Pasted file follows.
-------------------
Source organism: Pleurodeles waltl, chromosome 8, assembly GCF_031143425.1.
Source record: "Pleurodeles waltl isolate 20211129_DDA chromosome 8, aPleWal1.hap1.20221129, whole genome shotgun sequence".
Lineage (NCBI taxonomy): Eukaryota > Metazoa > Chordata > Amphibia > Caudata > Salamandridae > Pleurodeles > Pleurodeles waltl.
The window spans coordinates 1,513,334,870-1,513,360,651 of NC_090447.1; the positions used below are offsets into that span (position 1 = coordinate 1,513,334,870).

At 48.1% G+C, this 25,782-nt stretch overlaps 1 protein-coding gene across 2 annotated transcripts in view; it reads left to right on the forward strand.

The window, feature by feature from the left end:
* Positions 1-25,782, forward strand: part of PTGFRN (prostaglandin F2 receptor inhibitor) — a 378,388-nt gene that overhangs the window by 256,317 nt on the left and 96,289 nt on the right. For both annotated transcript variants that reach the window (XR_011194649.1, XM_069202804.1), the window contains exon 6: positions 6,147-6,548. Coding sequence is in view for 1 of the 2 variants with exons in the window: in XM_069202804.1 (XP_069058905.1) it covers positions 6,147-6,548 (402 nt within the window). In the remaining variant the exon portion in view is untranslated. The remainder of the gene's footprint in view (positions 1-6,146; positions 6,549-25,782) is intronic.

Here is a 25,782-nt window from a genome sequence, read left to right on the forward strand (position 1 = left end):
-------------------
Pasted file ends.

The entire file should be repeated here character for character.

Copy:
Source organism: Pleurodeles waltl, chromosome 8, assembly GCF_031143425.1.
Source record: "Pleurodeles waltl isolate 20211129_DDA chromosome 8, aPleWal1.hap1.20221129, whole genome shotgun sequence".
Lineage (NCBI taxonomy): Eukaryota > Metazoa > Chordata > Amphibia > Caudata > Salamandridae > Pleurodeles > Pleurodeles waltl.
The window spans coordinates 1,513,334,870-1,513,360,651 of NC_090447.1; the positions used below are offsets into that span (position 1 = coordinate 1,513,334,870).

At 48.1% G+C, this 25,782-nt stretch overlaps 1 protein-coding gene across 2 annotated transcripts in view; it reads left to right on the forward strand.

The window, feature by feature from the left end:
* Positions 1-25,782, forward strand: part of PTGFRN (prostaglandin F2 receptor inhibitor) — a 378,388-nt gene that overhangs the window by 256,317 nt on the left and 96,289 nt on the right. For both annotated transcript variants that reach the window (XR_011194649.1, XM_069202804.1), the window contains exon 6: positions 6,147-6,548. Coding sequence is in view for 1 of the 2 variants with exons in the window: in XM_069202804.1 (XP_069058905.1) it covers positions 6,147-6,548 (402 nt within the window). In the remaining variant the exon portion in view is untranslated. The remainder of the gene's footprint in view (positions 1-6,146; positions 6,549-25,782) is intronic.

Here is a 25,782-nt window from a genome sequence, read left to right on the forward strand (position 1 = left end):